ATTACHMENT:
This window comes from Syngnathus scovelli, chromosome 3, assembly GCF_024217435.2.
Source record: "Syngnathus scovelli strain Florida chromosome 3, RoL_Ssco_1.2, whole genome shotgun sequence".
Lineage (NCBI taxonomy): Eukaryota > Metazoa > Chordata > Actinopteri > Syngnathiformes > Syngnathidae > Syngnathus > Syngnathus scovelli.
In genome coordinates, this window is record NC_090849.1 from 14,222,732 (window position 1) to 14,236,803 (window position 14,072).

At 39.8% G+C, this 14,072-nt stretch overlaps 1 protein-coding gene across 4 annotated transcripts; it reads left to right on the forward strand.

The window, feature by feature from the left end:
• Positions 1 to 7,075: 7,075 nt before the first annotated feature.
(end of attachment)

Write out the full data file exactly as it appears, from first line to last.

This window comes from Syngnathus scovelli, chromosome 3, assembly GCF_024217435.2.
Source record: "Syngnathus scovelli strain Florida chromosome 3, RoL_Ssco_1.2, whole genome shotgun sequence".
Lineage (NCBI taxonomy): Eukaryota > Metazoa > Chordata > Actinopteri > Syngnathiformes > Syngnathidae > Syngnathus > Syngnathus scovelli.
In genome coordinates, this window is record NC_090849.1 from 14,222,732 (window position 1) to 14,236,803 (window position 14,072).

At 39.8% G+C, this 14,072-nt stretch overlaps 1 protein-coding gene across 4 annotated transcripts; it reads left to right on the forward strand.

The window, feature by feature from the left end:
• Positions 1 to 7,075: 7,075 nt before the first annotated feature.